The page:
Estrogen-induced Pyk2 signaling in the abnormal growth of vascular cells Grant

Estrogen-induced Pyk2 signaling in the abnormal growth of vascular cells .


  • The overall objective of this research is to elucidate the molecular mechanism(s) by which estrogen mediates vascular lesion formation. Occlusive vascular lesions are characterized pathologically by endothelial cell hyperplasia and aberrant smooth muscle cell growth. Estrogen therapy is associated with a worsening of atherosclerosis. Until now adverse estrogenic effects have been explained by the dysregulation of the estrogen receptor (ER). Although the ER is required for the growth of cells, we consider ER actions as a late event when compared to the rapid formation of estrogen-induced oxidants that initiates the early signal for cell growth. We have shown that estrogen-induced oxidants signal endothelial cell proliferation and blood vessel formation. Since pathogenic blood vasculature formation contributes to the etiology of vascular disease, we postulate that exposure to estrogen therapy is harmful to the human cardiovascular system. This revised proposal will examine the role by which 172-estradiol (E2) activates a redox sensitive Pyk2 signaling pathway involved in the pathology of vascular lesions. Therefore, the objective of this proposal is to elucidate the molecular mechanism by which estrogen induces vascular lesion formation. The hypothesis of this proposal is that a Pyk2/GPR30/Vav1 complex mediates pathogenic blood vasculature formation in response to exposure to estrogen. We have formulated the following inter-related, focused specific aims to test our hypothesis: Aim 1: To determine whether estrogen exposure initiates Pyk2 protein-protein interactions resulting in a Pyk2/GPR30/Vav1 complex. Aim 2: To determine the mechanism by which estrogen-induced Pyk2 protein- protein interactions signal Id3 to block p21Cip1 expression. The long-term goal of this research project is to determine whether in vivo estrogen-induced Pyk2 signaling controls pathogenic blood vasculature formation. However, this long-term goal is not the purpose of this SC3 grant proposal; rather we intend to generate preliminary data from this SC3 Award that will be used to apply for successful NIH R01 funding in which we will include the determination of in vivo whether estrogen-induced Pyk2 signaling controls the formation of human vasculature in a mouse model. The PI's career goal is to become an independent investigator in the field of cardiovascular toxicology. The PI plans to achieve this objective by investigating the molecular mechanism by which estrogen induces vascular lesion formation. Florida International University offers a rich academic environment and well-respected research infrastructure that will provide a supportive setting to foster the PI's career development. The findings from the proposed research will contribute to a more profound understanding of how estrogen therapy mediates the formation of occlusive vascular lesions. This, in turn, will give new insights into the mechanisms by which estrogen increases the risk of occlusive vascular lesions and will identify novel targets for the treatment of vascular lesions in individuals exposed to these compounds. PUBLIC HEALTH RELEVANCE: There is now increasing evidence that exposure to estrogen therapy may contribute to the development of cardiovascular disease. This revised proposal will examine the mechanism by which estrogen signals Pyk2 protein-protein interactions to produce pathogenic vascular lesions. The results obtained will give new insights for the molecular mechanism of estrogen-induced vascular lesions. And it will identify novel targets of treatment for pharmaceutical estrogen-induced vascular lesions.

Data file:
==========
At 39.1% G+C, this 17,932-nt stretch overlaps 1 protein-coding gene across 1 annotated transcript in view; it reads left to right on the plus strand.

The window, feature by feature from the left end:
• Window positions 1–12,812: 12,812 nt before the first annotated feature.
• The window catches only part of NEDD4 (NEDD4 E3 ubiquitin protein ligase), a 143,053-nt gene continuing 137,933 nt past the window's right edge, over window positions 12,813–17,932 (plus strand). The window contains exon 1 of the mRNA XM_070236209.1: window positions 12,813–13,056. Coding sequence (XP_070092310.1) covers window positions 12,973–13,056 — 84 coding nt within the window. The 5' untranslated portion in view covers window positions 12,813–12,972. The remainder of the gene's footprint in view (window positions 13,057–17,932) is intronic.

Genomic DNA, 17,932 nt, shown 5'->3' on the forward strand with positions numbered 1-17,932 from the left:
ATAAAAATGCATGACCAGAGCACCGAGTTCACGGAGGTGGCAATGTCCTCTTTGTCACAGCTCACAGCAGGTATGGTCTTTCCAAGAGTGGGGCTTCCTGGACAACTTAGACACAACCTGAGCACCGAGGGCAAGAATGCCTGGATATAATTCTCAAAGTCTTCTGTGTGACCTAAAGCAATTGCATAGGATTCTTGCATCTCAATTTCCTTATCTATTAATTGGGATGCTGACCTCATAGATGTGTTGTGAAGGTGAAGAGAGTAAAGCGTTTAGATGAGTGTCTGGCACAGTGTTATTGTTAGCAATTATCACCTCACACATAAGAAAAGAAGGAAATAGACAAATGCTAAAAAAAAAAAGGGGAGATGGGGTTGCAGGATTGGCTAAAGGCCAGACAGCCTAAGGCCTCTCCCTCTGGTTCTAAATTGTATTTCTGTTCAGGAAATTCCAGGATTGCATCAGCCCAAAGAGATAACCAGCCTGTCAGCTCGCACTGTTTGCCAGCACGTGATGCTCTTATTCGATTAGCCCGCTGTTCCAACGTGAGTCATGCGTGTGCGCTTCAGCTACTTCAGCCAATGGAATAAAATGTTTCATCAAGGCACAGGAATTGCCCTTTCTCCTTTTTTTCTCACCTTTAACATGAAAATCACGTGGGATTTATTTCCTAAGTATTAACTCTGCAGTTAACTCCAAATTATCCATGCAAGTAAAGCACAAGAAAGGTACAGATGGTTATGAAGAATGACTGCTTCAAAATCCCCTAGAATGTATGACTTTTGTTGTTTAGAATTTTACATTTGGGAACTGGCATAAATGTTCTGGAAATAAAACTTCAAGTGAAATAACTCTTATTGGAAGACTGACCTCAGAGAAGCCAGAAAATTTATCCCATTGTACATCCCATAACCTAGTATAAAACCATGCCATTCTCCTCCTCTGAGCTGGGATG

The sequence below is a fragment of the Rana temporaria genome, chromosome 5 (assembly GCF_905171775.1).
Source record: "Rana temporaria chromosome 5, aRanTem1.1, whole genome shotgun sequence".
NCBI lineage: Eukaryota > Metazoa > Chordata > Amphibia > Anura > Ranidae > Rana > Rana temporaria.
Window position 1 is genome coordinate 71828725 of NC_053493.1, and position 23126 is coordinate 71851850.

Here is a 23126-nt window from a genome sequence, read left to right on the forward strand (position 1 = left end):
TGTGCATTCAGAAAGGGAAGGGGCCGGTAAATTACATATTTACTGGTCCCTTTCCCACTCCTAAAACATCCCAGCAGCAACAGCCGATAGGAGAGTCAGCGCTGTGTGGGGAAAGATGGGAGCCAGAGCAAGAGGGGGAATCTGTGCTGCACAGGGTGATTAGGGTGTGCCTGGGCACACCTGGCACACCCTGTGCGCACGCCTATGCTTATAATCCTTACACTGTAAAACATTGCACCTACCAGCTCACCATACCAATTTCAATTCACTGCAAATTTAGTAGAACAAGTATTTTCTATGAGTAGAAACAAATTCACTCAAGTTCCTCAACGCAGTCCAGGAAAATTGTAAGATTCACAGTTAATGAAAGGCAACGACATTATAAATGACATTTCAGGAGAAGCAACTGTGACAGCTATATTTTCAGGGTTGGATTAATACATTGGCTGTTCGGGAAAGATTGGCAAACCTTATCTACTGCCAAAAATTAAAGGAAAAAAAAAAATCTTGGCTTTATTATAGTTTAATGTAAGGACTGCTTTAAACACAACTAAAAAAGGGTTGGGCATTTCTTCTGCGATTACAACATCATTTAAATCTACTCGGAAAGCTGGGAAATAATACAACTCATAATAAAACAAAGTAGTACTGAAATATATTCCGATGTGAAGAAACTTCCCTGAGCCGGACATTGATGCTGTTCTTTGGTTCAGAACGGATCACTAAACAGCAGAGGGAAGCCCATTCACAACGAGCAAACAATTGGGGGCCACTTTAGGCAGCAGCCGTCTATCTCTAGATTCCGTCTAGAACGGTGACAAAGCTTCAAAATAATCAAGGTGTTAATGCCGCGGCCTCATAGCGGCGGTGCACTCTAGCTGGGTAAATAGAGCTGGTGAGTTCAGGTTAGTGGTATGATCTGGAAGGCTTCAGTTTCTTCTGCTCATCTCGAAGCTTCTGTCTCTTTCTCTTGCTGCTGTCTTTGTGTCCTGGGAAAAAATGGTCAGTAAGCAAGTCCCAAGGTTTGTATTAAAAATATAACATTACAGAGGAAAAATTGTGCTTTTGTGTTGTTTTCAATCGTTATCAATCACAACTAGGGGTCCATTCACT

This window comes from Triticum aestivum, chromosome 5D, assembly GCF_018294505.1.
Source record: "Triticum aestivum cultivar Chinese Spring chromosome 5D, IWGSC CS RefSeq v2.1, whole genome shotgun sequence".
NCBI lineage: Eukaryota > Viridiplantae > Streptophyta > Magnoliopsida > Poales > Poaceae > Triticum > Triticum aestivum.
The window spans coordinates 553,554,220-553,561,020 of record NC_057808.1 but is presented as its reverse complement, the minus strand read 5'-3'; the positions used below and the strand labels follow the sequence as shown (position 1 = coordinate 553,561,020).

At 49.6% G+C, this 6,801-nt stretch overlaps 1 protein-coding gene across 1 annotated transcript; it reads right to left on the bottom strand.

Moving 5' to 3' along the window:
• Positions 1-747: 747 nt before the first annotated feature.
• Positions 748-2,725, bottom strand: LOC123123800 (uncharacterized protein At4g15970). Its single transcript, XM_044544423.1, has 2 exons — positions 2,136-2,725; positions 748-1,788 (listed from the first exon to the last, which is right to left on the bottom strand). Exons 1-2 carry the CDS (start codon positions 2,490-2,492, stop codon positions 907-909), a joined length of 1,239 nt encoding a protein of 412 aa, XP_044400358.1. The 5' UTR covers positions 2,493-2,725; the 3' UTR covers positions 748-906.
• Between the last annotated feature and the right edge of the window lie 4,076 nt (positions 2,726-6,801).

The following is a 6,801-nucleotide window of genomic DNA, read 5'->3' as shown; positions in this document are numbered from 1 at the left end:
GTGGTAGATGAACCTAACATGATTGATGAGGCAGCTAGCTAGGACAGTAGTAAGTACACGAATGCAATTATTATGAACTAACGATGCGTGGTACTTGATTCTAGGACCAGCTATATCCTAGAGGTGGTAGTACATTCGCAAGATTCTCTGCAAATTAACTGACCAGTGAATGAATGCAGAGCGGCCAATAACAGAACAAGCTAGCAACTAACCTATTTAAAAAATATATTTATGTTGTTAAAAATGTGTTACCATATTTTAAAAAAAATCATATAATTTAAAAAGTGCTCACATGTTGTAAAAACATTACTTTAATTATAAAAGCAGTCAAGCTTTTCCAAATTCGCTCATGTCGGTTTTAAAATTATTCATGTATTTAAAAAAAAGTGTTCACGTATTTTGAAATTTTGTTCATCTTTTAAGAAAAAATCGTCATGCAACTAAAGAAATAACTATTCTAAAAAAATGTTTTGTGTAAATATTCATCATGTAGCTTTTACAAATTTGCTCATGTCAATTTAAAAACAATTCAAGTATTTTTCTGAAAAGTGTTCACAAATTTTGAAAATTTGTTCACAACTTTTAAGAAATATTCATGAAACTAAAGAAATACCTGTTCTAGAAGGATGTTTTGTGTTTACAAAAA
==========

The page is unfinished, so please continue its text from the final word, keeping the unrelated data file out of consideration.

date/time interval

  • January 1, 2010 - December 31, 2015

sponsor award ID

  • 1SC3GM084827-01A1



  • Antioxidants
  • Applications Grants
  • Atherosclerosis
  • Award
  • Bioinformatics
  • Biological Markers
  • Blood
  • Blood Vessels
  • Cardiovascular Diseases
  • Cardiovascular system
  • Cell Proliferation
  • Cells
  • Cellular
  • cardiovascular disorder risk
  • career
  • career development
  • cell growth